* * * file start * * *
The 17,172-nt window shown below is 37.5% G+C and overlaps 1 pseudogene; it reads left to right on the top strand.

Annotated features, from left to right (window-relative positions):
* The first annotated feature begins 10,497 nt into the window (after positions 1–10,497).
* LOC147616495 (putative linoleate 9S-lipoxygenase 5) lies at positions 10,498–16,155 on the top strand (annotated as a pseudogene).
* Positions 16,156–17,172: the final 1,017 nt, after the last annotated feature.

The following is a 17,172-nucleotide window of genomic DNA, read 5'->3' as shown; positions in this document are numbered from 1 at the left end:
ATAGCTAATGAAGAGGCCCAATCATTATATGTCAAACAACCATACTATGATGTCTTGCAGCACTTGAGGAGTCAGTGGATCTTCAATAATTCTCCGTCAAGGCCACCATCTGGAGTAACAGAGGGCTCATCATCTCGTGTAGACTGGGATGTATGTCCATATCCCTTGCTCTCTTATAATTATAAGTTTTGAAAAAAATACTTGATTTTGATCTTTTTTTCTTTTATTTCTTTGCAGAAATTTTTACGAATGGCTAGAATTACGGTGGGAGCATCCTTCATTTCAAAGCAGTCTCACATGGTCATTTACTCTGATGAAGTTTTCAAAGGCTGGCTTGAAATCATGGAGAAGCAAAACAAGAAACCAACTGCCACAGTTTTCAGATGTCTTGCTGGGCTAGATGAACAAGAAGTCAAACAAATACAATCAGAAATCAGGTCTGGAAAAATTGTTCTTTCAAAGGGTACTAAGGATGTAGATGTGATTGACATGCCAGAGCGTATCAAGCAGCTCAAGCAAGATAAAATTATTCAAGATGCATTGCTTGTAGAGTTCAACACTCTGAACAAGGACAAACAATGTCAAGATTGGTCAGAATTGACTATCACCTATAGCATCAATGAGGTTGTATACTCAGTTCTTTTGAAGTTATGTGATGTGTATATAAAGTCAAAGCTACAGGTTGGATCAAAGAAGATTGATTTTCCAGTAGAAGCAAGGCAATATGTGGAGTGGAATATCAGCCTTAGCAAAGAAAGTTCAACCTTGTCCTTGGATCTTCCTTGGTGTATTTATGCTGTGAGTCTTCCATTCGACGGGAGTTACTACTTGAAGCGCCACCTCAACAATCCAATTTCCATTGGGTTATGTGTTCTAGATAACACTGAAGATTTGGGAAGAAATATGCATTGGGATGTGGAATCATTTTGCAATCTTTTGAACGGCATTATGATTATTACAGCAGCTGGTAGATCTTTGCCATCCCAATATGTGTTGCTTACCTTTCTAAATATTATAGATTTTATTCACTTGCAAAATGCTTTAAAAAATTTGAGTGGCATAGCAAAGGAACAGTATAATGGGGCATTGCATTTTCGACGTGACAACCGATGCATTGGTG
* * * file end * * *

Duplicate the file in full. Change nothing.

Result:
The 17,172-nt window shown below is 37.5% G+C and overlaps 1 pseudogene; it reads left to right on the top strand.

Annotated features, from left to right (window-relative positions):
* The first annotated feature begins 10,497 nt into the window (after positions 1–10,497).
* LOC147616495 (putative linoleate 9S-lipoxygenase 5) lies at positions 10,498–16,155 on the top strand (annotated as a pseudogene).
* Positions 16,156–17,172: the final 1,017 nt, after the last annotated feature.

The following is a 17,172-nucleotide window of genomic DNA, read 5'->3' as shown; positions in this document are numbered from 1 at the left end:
ATAGCTAATGAAGAGGCCCAATCATTATATGTCAAACAACCATACTATGATGTCTTGCAGCACTTGAGGAGTCAGTGGATCTTCAATAATTCTCCGTCAAGGCCACCATCTGGAGTAACAGAGGGCTCATCATCTCGTGTAGACTGGGATGTATGTCCATATCCCTTGCTCTCTTATAATTATAAGTTTTGAAAAAAATACTTGATTTTGATCTTTTTTTCTTTTATTTCTTTGCAGAAATTTTTACGAATGGCTAGAATTACGGTGGGAGCATCCTTCATTTCAAAGCAGTCTCACATGGTCATTTACTCTGATGAAGTTTTCAAAGGCTGGCTTGAAATCATGGAGAAGCAAAACAAGAAACCAACTGCCACAGTTTTCAGATGTCTTGCTGGGCTAGATGAACAAGAAGTCAAACAAATACAATCAGAAATCAGGTCTGGAAAAATTGTTCTTTCAAAGGGTACTAAGGATGTAGATGTGATTGACATGCCAGAGCGTATCAAGCAGCTCAAGCAAGATAAAATTATTCAAGATGCATTGCTTGTAGAGTTCAACACTCTGAACAAGGACAAACAATGTCAAGATTGGTCAGAATTGACTATCACCTATAGCATCAATGAGGTTGTATACTCAGTTCTTTTGAAGTTATGTGATGTGTATATAAAGTCAAAGCTACAGGTTGGATCAAAGAAGATTGATTTTCCAGTAGAAGCAAGGCAATATGTGGAGTGGAATATCAGCCTTAGCAAAGAAAGTTCAACCTTGTCCTTGGATCTTCCTTGGTGTATTTATGCTGTGAGTCTTCCATTCGACGGGAGTTACTACTTGAAGCGCCACCTCAACAATCCAATTTCCATTGGGTTATGTGTTCTAGATAACACTGAAGATTTGGGAAGAAATATGCATTGGGATGTGGAATCATTTTGCAATCTTTTGAACGGCATTATGATTATTACAGCAGCTGGTAGATCTTTGCCATCCCAATATGTGTTGCTTACCTTTCTAAATATTATAGATTTTATTCACTTGCAAAATGCTTTAAAAAATTTGAGTGGCATAGCAAAGGAACAGTATAATGGGGCATTGCATTTTCGACGTGACAACCGATGCATTGGTG